We have been reporting in the last few weeks how many people are now struggling to get onto the property ladder due to the fact that house prices have increased whilst wages have remained mainly static. Furthermore, banks are becoming less likely to let first time buyers take out mortgages due to the fact that the economy is so unstable, meaning that many people are now choosing to rent instead. Landlords have benefited somewhat due to the increase in demand for private rented housing, however it the sector has also become more risky meaning more are depending on their landlord insurance policies.
There is another way however – many people are now choosing to invest in shared-ownership properties where they partially pay for the property and then pay rent on the remaining share. This type of property investment used to only be popular with low to middle income families a few years ago, but now there is a huge amount of people that see this as the only way of getting onto the housing market. Kush Rawal, assistant director of sales and marketing at Thames Valley Housing Association said that when they offered nine shared ownership apartments in Wimbledon there were “61 people queuing up at the door… people from a variety of professions. We have police officers buying, but likewise we have people who are doctors buying. So it’s a real spectrum of the community.”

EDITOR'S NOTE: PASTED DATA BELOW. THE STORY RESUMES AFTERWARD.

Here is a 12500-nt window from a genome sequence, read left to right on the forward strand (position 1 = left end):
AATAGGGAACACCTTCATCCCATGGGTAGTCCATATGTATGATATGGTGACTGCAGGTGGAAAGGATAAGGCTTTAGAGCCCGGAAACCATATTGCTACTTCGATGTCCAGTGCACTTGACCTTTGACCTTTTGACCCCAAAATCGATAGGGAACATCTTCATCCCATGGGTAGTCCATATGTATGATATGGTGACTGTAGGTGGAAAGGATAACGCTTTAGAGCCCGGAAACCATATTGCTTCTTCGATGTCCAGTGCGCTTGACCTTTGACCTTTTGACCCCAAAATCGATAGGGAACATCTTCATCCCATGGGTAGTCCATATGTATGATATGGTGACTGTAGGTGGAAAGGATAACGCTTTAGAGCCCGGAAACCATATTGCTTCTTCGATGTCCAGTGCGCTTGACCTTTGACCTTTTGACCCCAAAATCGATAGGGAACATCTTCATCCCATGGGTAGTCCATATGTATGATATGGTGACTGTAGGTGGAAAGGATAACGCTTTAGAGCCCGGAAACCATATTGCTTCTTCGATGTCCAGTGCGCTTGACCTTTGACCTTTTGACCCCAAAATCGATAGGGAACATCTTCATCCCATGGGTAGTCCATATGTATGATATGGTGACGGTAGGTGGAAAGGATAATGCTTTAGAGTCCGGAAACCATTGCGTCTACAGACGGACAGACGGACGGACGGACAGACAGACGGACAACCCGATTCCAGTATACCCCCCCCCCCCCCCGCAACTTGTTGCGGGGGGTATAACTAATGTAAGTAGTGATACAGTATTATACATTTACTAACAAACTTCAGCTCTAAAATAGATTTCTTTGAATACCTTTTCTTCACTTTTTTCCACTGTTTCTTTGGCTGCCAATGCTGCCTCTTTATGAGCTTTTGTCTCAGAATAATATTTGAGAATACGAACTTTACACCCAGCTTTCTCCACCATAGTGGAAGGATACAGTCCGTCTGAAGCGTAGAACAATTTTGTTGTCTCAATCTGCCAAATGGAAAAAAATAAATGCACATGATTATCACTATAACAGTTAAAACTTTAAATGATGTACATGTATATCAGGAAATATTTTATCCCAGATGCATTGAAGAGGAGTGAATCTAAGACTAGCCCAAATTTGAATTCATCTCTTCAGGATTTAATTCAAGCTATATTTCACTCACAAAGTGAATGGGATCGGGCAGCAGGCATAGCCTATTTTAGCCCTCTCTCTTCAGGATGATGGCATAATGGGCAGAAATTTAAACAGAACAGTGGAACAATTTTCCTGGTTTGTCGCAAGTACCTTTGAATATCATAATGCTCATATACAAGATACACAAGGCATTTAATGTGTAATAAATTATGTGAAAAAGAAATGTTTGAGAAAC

Furthermore, the new chief executive of Motor Homes, Elizabeth Austerberry, said that without shared-ownership properties many people would never be able to get on the property ladder. She said: “We operate in London, but also across Kent and Essex and other outer areas, and there it is genuinely helping people who are on lower incomes – particularly young families and people planning to start a family relatively soon.”
However, those that are thinking of investing in shared-ownership properties have been warned that there have been some criticisms of the scheme, especially those that wanted to achieve full ownership of the property in a short amount of time. Ms Austerberry has notes that the scheme “is not designed to be something that is creating investment, as a normal right to buy would be – it’s intended for owner occupiers. Having said that, we don’t want people stuck in negative equity, and we don’t want people to be in hardship, so we would look at it on a case by case basis.”